Lunch: Lunch is included in the price of your tour. We use two slightly different types of restaurants, depending on our itinerary The first is frequented by local tradesmen and factory workers, while the second is somewhat more up market in terms of presentation and is frequented by office workers and locals out shopping. In both cases, we will take the daily changing limited choice set menu of between two and four courses. We normally dine with our clients so we can translate the menu if necessary and negotiate any changes required, but please tell us before your tour if you have any particular dietary requirements. Meals are served with local wine.
Wine and Cheese Tasting: We only visit small, locally owned wineries. At most wineries, the winemaker or his assistant will lead the visit at the winery to see the winemaking facility, and at all wineries, one of them will take the tasting. Similarly, at the cheese producer’s, either he or his assistant will take the tasting. Tasting fees are included in the price of your tour.
Drinking Water: Bring a bottle of water or a few euros to purchase water during the day.
Toilets: The toilets at chateaux and restaurants are clean. We suggest you use the toilet on the train rather than the one at the station on your arrival. The station toilets can’t be relied upon to be open, and it will be a 40-minute car journey to the next available toilets.
Spending Money: Many of our clients find they don’t need to spend any money at all on a tour with us. You may want to bring some cash if we are visiting the market in Loches as most market traders prefer cash. Some of the winemakers we visit only take cash, but most take cards.
Buying Wine: You will be able to ship wine you purchase from one of ‘our’ wineries to the US, but otherwise the small winemakers we use do not have any facility for shipping small private purchases overseas. If the reason for your visit to the Loire Valley is to buy wine, let us know and we will send you the details of how to take your wine home
About the Cars
The cars used for this tour are 1950s Citroën Traction Avants. We have named them “Célestine” and “Claudette. They have become something of celebrities in their own right. These cars were designed in 1934 and remained virtually unchanged until 1957. They have long been regarded as a classic, and many French people are excited to see one on the road. It is not uncommon to have other drivers wave or flash their headlights, and we often have people asking if they can take a photo. We can take two people in complete comfort, or three to four people if they are of moderate build. Unfortunately, the trunk (boot) is not large, so we have to restrict the amount of luggage to small hand luggage.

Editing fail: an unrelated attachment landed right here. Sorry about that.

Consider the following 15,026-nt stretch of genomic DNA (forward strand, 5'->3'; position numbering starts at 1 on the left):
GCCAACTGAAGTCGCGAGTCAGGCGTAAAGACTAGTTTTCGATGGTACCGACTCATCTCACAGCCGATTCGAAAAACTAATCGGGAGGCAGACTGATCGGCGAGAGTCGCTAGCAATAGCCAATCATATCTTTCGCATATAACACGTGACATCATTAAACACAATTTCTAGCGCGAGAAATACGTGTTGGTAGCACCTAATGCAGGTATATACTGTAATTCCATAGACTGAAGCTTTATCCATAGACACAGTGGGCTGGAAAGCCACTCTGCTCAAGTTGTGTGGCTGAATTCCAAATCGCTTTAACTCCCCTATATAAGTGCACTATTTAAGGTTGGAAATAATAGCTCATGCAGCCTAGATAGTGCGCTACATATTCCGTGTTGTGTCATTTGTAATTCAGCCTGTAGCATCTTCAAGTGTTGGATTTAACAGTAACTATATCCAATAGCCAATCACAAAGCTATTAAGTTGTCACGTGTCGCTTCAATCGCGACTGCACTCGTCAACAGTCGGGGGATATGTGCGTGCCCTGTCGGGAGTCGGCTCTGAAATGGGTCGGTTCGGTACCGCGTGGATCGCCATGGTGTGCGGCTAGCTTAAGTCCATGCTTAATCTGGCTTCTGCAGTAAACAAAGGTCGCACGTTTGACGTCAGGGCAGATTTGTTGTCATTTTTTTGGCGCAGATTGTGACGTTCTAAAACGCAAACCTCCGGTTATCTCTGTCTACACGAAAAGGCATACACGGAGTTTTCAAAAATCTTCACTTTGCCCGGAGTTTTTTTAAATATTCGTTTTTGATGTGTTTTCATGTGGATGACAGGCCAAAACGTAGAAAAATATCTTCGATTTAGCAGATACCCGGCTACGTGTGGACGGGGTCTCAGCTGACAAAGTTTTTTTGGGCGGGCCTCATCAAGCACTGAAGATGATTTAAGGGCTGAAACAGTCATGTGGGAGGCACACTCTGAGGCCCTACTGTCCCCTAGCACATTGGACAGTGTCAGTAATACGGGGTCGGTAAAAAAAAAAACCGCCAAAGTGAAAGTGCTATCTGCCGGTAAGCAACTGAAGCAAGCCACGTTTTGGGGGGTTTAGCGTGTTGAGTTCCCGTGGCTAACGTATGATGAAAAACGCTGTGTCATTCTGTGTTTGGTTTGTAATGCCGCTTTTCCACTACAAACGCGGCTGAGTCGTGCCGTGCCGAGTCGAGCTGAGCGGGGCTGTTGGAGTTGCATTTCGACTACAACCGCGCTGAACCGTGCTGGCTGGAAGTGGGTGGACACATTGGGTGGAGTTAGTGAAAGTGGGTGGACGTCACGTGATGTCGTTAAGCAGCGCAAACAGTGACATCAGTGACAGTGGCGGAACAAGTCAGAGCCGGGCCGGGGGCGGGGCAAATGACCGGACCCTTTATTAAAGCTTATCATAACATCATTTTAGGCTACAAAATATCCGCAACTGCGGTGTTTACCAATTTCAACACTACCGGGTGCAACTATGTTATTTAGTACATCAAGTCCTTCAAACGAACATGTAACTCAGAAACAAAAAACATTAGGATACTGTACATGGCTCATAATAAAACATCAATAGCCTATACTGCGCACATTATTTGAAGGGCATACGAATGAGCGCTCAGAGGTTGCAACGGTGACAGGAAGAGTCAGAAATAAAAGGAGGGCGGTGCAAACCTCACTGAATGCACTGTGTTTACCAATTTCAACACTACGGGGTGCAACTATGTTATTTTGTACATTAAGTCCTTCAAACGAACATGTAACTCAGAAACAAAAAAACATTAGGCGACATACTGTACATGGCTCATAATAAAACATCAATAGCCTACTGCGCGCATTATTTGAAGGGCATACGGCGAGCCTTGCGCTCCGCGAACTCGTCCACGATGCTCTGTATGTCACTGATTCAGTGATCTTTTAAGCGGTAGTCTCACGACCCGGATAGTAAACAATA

Getting to the Tour
The tour begins at your accommodation in or near Tours or at the rail station if you’re making the day trip from Paris. Assuming you are making a day trip to the Touraine Loire Valley from Paris, the tour starts in the Touraine Loire Valley at either St Pierre des Corps (Tours) train station or the city of Tours (Central).
Booking Loire Valley Chateaux by Classic Car
Please book by our email form. We require a $250 US non-refundable deposit to hold your date. This is to be paid within 10 days of making the booking. The balance of the fee is due 21 days before the start of the tour. If the deposit is not paid within 10 days the date will be made available to other clients.
Your travel provider for this tour: Loire Valley Time Travel.
Originally from Australia, Susan Walter and Simon Brand toured the world before settling in France and deciding to share our love of the Loire Valley with visitors. Simon drives the classic cars, while Susan shares her wealth of knowledge about the Loire’s history, way of life and natural environment. They are passionate about where we live; the gently rolling countryside, the history, little hamlets tucked away in hidden hollows, the wine and food, and we are proud to show these to our visitors.
If for any reason you cancel up to 21 days before the tour you will receive a refund of any payment made, less the non-refundable deposit. If the tour is canceled within 21 days of the tour or you fail to meet Loire Valley Time Travel at the arranged time, you will forfeit all fees paid. If you are delayed en-route Loire Valley Time Travel will do thier best to re-arrange you tour, as long as you notify them as soon as possible of the delay (we will provide a mobile/cell phone number for them to text (SMS) or ring us in the event of delays on the day). We must adhere to our cancellation policy to protect our ability to run tours and to maintain our price structure.